UN: Don’t make typhoon a forgotten crisis

December 23, 2013 - 10:01:07 am
MANILA: United Nations Secretary-General Ban Ki-moon yesterday called on donor nations to ramp up aid to typhoon-battered Philippines as it grapples with a funding shortfall on the long road to recovery.

Ban issued the statement as he noted that the UN had so far achieved only 30 percent of the $791m in aid it had appealed for to boost relief and rehabilitation efforts in areas devastated by Super Typhoon Haiyan last month. He expressed hope that his visit would inspire the international community to “keep focus on this crisis.”

“We must not allow this to be another forgotten crisis,” Ban announced at a joint press conference with Foreign Affairs Secretary Albert del Rosario.

Ban said he met with the ambassadors of donor nations yesterday morning and “I urged them to provide, speed up the support”. Ban visited Tacloban City yesterday to see the extent of Haiyan’s damage in the area. He departed Manila yesterday.

He said he was deeply moved and inspired by his visit to Tacloban, where despite the many challenges, people are working hard to recover.

“I was very impressed on the strong resilience of the people. The villages are coming slowly to normalcy. People are more motivated. Many people, citizens wearing safety helmet were clearly helping, whatever they could do they would do,” he added.

Ban also said the UN stood firm in its commitment to help the Philippines as it lays out a long-term plan to rebuild typhoon-battered areas. Ravaging an area the size of Portugal, Haiyan inflicted $12.9bn  in damage and left 4.4 million people homeless. The Philippine government said it would need $8.17bn over four years for a massive rebuilding effort.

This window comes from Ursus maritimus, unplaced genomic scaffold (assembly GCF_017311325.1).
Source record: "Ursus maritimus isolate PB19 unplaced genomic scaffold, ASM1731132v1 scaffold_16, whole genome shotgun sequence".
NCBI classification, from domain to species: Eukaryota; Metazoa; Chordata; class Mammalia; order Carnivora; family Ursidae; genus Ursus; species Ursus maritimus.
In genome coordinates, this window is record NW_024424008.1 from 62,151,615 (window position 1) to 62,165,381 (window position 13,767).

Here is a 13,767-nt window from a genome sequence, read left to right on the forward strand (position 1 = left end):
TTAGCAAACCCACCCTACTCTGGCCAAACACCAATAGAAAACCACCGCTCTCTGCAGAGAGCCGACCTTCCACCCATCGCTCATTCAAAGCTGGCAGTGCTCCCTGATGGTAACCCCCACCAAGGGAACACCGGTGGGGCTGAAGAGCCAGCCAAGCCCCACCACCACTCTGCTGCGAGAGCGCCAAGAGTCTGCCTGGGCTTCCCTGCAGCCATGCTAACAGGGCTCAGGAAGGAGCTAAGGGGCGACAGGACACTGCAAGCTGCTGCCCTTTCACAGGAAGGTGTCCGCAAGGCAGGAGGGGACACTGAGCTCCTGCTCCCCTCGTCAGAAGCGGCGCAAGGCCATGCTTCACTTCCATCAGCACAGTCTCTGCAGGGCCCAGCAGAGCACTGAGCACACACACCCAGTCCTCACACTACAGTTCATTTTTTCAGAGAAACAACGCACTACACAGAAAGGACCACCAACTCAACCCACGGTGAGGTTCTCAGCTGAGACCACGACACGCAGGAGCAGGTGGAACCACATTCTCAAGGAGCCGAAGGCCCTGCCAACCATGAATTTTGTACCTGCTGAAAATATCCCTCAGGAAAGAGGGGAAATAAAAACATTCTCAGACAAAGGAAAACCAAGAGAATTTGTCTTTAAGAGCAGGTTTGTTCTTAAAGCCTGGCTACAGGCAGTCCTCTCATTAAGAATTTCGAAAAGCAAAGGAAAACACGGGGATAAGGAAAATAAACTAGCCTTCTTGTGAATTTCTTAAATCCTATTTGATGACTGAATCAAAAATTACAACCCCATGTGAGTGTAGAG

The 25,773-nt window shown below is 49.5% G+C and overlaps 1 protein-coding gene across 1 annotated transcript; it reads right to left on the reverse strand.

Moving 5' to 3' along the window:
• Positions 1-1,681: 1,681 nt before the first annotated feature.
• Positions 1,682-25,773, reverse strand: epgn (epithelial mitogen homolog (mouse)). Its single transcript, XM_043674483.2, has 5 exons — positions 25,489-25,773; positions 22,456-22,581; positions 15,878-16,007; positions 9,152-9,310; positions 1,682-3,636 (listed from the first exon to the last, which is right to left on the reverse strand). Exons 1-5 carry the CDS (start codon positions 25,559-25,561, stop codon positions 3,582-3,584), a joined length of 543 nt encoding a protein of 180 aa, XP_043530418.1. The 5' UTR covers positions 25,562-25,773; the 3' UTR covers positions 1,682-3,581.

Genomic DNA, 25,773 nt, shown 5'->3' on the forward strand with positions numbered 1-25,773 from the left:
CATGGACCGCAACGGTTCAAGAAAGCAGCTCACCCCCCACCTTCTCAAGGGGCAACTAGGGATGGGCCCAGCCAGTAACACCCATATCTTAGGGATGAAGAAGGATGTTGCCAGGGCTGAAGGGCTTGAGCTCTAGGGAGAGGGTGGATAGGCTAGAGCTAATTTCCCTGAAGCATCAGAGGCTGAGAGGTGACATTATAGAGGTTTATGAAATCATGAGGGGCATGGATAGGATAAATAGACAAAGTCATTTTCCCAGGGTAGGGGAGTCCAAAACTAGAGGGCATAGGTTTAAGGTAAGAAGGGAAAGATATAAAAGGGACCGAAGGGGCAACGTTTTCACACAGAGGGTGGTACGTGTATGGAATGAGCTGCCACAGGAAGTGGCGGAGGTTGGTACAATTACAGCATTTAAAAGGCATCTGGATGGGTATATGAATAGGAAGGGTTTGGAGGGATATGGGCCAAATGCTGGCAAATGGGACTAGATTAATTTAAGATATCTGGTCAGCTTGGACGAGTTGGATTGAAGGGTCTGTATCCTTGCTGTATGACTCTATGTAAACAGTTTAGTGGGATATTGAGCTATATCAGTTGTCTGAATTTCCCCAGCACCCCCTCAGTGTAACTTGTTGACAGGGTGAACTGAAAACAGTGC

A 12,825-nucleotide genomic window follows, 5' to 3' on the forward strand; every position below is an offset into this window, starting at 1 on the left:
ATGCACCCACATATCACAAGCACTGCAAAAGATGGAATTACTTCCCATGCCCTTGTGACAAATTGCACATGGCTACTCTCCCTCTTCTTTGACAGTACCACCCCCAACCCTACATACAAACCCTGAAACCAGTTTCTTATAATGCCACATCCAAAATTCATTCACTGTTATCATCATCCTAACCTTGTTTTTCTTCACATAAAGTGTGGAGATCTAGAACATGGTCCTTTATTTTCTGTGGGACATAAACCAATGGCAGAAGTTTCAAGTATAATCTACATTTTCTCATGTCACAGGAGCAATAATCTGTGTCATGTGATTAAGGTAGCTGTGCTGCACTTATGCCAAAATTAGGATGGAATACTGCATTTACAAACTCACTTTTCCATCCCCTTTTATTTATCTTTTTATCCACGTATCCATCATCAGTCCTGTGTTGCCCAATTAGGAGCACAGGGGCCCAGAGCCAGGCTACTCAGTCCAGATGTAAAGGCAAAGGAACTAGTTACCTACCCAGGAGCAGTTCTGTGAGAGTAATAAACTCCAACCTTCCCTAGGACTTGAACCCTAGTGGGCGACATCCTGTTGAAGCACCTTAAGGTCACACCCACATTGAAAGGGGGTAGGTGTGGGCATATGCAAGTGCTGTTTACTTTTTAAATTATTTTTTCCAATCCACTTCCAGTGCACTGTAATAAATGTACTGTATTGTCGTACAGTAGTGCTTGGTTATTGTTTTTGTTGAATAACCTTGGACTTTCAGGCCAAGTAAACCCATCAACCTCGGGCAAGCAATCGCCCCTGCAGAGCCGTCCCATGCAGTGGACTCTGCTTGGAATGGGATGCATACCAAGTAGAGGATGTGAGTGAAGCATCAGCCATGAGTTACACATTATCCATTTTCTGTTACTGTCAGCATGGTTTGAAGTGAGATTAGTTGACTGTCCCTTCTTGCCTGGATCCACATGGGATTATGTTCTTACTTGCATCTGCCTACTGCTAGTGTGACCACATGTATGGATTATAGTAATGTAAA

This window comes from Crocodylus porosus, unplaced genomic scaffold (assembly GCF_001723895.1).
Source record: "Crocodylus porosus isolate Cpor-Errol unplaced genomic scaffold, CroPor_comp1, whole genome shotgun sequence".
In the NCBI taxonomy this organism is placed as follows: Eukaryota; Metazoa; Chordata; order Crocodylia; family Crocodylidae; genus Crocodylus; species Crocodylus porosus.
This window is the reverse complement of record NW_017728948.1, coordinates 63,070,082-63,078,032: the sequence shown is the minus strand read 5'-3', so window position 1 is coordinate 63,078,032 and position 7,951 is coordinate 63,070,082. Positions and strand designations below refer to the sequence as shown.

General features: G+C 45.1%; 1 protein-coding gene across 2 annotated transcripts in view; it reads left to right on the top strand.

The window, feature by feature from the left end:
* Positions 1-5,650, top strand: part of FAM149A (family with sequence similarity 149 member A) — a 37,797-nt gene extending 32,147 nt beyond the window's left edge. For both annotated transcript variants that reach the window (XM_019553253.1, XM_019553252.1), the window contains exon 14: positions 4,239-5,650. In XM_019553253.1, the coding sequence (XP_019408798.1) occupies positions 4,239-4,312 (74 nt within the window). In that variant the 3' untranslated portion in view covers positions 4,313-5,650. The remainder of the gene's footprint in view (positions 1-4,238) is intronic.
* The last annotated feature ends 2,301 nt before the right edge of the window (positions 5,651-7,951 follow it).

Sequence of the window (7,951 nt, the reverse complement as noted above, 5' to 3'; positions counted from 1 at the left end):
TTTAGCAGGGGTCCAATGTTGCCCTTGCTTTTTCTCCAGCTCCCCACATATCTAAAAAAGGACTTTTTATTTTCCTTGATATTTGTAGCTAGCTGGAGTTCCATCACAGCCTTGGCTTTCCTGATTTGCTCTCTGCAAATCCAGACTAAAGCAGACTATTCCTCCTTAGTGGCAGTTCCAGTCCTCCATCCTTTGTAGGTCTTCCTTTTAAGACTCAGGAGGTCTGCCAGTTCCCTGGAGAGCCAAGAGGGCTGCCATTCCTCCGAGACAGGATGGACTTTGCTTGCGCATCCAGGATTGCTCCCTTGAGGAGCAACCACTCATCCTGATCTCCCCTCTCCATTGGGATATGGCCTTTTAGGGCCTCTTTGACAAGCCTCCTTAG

“Therefore, the UN and country teams and all agencies will work very closely to help this long-term recovery and reconstruction plan be realised as soon as possible,” Ban said.

The UN leader also acknowledged some bottlenecks in relief efforts in the immediate aftermath of the typhoon owing to logistical challenges in reaching remote areas impacted by the typhoon.

He joined the Philippine government in thanking the armed forces of 25 nations that helped overcome logistical hurdles in delivering humanitarian assistance to typhoon-hit areas.

“There has been excellent cooperation between the United Nations and its partners and the Philippines authorities at every level. Aid deliveries have been scaled up significantly,” Ban said.

For his part, Del Rosario said Ban’s visit to the country demonstrated the UN’s firm commitment to help the typhoon victims.

“Throughout this tragedy, the United Nations has been steadfast in its support for the Filipino people in the devastated areas, as demonstrated by the very quick response of the UN and humanitarian country teams in the immediate aftermath of the typhoon and the UN flash appeal,” Del Rosario said.

More than 100,000 survivors are still staying in evacuation centres and most of them may spend the Christmas holiday there. 

Data released yesterday showed that 101,527 people or 20,924 families are still housed in 381 evacuation centres, while 3,993,753 people or 869,971 families are receiving assistance outside evacuation centres.

The death toll from the typhoon climbed to 6,109 and the number may still rise as authorities are still conducting retrieval operations. The number of missing persons remains at 1,779.

The Philippine Star
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